Many of us have watched trends wash over the industry landscape. Some come and go quickly; others make more substantive changes.
I've had the unfortunate privilege of observing many different waves hit, and I'd like to think I can learn a bit from each one.
As we sit here in 2013, it was only four short years ago that the first vituperative cloud arguments started to erupt online: true clouds vs. fake clouds, clouderati, accusations of cloudwashing -- remember all that?
From my perspective, the root cause was simple: collectively we were using a single term with multiple meanings -- and thus being perceived very differently depending on your viewpoint.
History may not repeat itself, but it does rhyme: the same phenomenon was evident when the big data conversation erupted a few years back. Once again, a single term was being stretched and tortured to mean very different things to very different audiences. Frustration and cynicism is an inevitable by-product.
I suppose the most recent phenomenon is software-defined anything.
Those of us who are vendors and industry-watchers historically have matters much worse for everyone else. We focus on one shiny aspect or another of the discussion, and often don't take the time to construct a broad enough perspective for the less-entrenched participants.
Since IT is an industry powered by big ideas, I think we're doing ourselves a disservice. People can't act on a concept until they understand it -- in their terms, not yours.
If you followed the cloud debates early on, the discussion broke into three very distinct camps.
The second camp saw cloud as an operational model -- run your IT delivery function using these kinds of processes and automation, and -- presto! -- you have a cloud.
And a third very vocal contingent insisted it was all about the consumption model -- if it came over a wire and was variably priced, then de-facto you were using a cloud.
Who ended up being right? All of them -- and none of them.
You see, I found quickly that each and every group I talked to -- enterprise IT, service providers, business consumers of IT, etc. -- was looking at the problem through their historical lens, rather than through all three aspects.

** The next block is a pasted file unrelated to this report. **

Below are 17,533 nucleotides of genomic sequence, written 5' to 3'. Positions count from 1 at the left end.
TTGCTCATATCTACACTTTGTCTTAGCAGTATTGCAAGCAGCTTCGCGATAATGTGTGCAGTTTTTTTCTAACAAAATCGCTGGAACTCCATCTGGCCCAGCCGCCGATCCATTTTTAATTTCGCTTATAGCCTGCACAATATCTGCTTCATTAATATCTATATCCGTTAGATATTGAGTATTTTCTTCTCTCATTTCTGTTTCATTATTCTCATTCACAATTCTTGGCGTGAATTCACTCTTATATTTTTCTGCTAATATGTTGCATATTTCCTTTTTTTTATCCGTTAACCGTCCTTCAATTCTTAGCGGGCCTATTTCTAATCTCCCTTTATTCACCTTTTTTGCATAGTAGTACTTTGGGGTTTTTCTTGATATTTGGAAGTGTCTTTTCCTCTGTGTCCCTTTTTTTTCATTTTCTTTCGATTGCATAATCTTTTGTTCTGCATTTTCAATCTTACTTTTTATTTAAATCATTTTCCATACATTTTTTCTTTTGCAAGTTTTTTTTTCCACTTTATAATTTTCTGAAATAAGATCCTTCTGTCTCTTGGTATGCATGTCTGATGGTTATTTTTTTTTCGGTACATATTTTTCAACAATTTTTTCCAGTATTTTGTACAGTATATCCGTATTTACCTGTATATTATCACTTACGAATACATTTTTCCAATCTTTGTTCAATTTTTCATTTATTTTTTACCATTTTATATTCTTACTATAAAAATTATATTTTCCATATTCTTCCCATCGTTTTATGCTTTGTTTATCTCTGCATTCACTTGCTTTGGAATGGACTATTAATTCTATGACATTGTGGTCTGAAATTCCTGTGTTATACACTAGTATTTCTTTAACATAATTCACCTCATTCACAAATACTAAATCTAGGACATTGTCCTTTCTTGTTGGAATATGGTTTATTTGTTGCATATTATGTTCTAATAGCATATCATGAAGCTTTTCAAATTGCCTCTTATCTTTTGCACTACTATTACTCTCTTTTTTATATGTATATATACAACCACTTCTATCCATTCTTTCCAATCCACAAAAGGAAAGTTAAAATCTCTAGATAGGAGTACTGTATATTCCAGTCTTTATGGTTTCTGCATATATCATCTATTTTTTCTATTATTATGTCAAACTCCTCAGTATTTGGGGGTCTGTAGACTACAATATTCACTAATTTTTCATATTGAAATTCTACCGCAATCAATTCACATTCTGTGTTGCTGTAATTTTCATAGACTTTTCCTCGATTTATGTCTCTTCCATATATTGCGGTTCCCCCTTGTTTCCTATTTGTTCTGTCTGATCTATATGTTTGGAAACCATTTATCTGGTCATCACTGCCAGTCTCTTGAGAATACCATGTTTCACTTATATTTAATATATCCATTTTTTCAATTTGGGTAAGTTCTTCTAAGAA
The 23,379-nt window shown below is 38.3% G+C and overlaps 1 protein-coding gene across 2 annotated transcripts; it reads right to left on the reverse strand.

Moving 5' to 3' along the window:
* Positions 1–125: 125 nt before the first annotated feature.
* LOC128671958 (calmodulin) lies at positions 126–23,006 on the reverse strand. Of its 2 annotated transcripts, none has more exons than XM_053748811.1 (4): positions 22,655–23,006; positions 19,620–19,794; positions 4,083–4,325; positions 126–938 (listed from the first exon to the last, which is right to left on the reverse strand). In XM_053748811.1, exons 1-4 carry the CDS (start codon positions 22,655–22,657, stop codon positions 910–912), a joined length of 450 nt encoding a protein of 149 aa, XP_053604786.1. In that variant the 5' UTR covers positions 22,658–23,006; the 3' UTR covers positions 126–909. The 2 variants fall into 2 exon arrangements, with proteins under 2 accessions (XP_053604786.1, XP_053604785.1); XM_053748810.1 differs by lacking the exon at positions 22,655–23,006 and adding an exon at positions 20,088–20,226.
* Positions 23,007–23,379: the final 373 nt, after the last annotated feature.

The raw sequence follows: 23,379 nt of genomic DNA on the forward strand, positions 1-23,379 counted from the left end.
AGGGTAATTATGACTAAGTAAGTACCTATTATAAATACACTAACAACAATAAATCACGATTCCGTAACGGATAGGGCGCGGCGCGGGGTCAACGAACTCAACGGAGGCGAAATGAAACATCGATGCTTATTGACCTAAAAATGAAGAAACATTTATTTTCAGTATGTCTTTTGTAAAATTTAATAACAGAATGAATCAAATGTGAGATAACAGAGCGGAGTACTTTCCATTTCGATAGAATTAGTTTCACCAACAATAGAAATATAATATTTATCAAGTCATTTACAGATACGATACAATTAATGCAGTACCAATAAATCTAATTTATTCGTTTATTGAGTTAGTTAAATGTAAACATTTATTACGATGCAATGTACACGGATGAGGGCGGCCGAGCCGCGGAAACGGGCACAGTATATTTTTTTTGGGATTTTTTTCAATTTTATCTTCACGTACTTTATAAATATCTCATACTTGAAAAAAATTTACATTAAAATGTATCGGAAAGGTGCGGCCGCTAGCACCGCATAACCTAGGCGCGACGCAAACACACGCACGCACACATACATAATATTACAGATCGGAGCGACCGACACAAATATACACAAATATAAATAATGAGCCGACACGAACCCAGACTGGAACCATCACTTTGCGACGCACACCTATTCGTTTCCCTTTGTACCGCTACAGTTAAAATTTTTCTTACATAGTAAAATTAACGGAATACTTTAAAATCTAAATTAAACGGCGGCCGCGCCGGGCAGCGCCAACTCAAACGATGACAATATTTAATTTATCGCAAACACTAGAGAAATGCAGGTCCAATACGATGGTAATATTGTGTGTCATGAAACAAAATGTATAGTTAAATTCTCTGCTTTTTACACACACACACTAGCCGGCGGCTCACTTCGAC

As an example, the enterprise IT groups would think "well, I'm doing virtualization, that's cloud, isn't it?". Service providers would point to their processes, and do something similar. And, of course, business users would focus solely on the convenient consumption model.
You had to start the conversation with an area they were familiar with, and then bring in the other aspects. No other approach worked well.
Not even a NIST definition :)
As I sit here today, there's general consensus that cloud involves three different aspects: technology, operations and consumption. Comparatively, the technology piece is the most straightforward: lots of decent options and packaging depending on your tastes. Changing the IT operational model -- well, there's people involved -- so that requires a bit more effort. But it's well-understood these days.
However, teaching the business to become a proficient consumer of on-demand IT -- well, that's very heavy lifting :)
My Second Example -- Big Data
It must be my sampling bias, but when the big data discussion first started, it once again seemed so very technology-centric: Hadoop, R, scale-out storage, powerful analytical tools -- all of that. Quickly, though, the discussion morphed into the need to create new operational workflows and capabilities -- also involving a new class of skills.
It wasn't long before the elephant sitting in the room appeared: we as organizations needed to learn how to use these new capabilities to change the way we made decisions and did business.
I'd offer up the same general state-of-the-union as to where might be today. Big data technology (in all its aspects) is readily at hand. Sure, there's plenty of room for innovation and improvement, but the necessary tools are available and not hard to procure.